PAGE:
The Task
Task
To develop concepts of problem solving, partitioning and reasoning using addition and multiplication skills.
Curriculum links: o Represent and solve simple addition and subtraction problems using a range of strategies including counting on, partitioning and rearranging parts (ACMNA015) o Recognise, model, read, write and order numbers to at least 100. (ACMNA013) o Choose simple questions and gather responses and make simple inferences (ACMSP262)
Materials o Storybook/slideshow of ‘One is a snail, Ten is a Crab’ o Miniature whiteboards or math books o Pencils / markers o Animal cut-outs
Delivering the task o Read/show the story to the class. o Discuss the book focusing on the different ways numbers can be represented. o Provide
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The writers will highlight how this assessment task relates to the Australian Curriculum and the mathematical processes that the student has used to complete this assessment task. An evaluation has been done regarding the assessment task and recommended changes and improvements have been stated.
This assessment task revolves around the book ‘One is a Snail, Ten is a Crab’ (Appendix 1). This assessment task is structured on questioning, investigating and answering pre-made questions and also outcomes. The student used concrete materials to assist him with his addition and multiplication reasoning to determine several possible outcomes to a sequence of questions. By using this approach, it allowed the student to experience various aspects of mathematical processes. These include, mathematical argument, reasoning, critical analysis of a problem and application of thought. The outcome of assessment tasks is referred to as ‘the demonstrated learning of the content’ which is described by the Australian Curriculum Assessment and Reporting Authority (ACARA, 2016). The Curriculum links demonstrated by this assessment tasks can be found in Appendix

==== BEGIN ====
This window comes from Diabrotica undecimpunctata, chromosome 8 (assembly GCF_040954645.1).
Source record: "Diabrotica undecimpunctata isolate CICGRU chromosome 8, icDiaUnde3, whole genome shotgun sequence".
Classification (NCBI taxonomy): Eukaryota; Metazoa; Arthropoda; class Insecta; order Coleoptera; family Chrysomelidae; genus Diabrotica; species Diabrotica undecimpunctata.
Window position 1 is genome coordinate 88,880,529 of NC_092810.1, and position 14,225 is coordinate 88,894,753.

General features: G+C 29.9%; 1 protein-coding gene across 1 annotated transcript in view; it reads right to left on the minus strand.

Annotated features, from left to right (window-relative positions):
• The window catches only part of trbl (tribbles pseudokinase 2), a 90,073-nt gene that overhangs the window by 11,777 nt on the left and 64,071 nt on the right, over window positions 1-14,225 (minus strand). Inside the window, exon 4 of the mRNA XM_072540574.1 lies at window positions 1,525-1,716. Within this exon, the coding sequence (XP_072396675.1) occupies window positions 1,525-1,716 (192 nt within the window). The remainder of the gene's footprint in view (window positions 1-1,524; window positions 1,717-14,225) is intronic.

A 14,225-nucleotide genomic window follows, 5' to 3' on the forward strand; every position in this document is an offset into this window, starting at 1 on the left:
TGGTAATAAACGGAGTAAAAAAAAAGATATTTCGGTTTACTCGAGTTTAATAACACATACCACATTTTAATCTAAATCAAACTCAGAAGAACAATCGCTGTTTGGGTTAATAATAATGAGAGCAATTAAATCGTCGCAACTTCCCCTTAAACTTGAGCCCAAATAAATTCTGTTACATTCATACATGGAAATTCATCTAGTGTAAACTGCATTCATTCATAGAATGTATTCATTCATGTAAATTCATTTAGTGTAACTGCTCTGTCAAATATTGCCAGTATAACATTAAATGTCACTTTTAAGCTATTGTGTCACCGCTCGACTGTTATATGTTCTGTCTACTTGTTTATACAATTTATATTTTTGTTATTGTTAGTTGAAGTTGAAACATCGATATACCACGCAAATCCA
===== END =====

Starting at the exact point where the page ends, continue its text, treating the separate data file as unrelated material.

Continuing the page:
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After evaluating and reflecting on the task, it was found that the task had all open -ended questions (Appendix 4). The students mathematical literacy developed as he considered the different solutions and developed reasoning and could justify his processes (Appendix 4). Mathematical literacy, or otherwise known as numeracy, means having the skill and confidence to use numbers in all aspects of life. This includes reasoning with numbers and using mathematical concepts in a range of contexts (National Numeracy, 2014). The student continued to demonstrate his learning by constructing his understanding of mathematical processes that he already knows. This generates new information that is supported by his already known knowledge and allows him to make meaning of it. This is a type of learning process called constructivism (Dewey,

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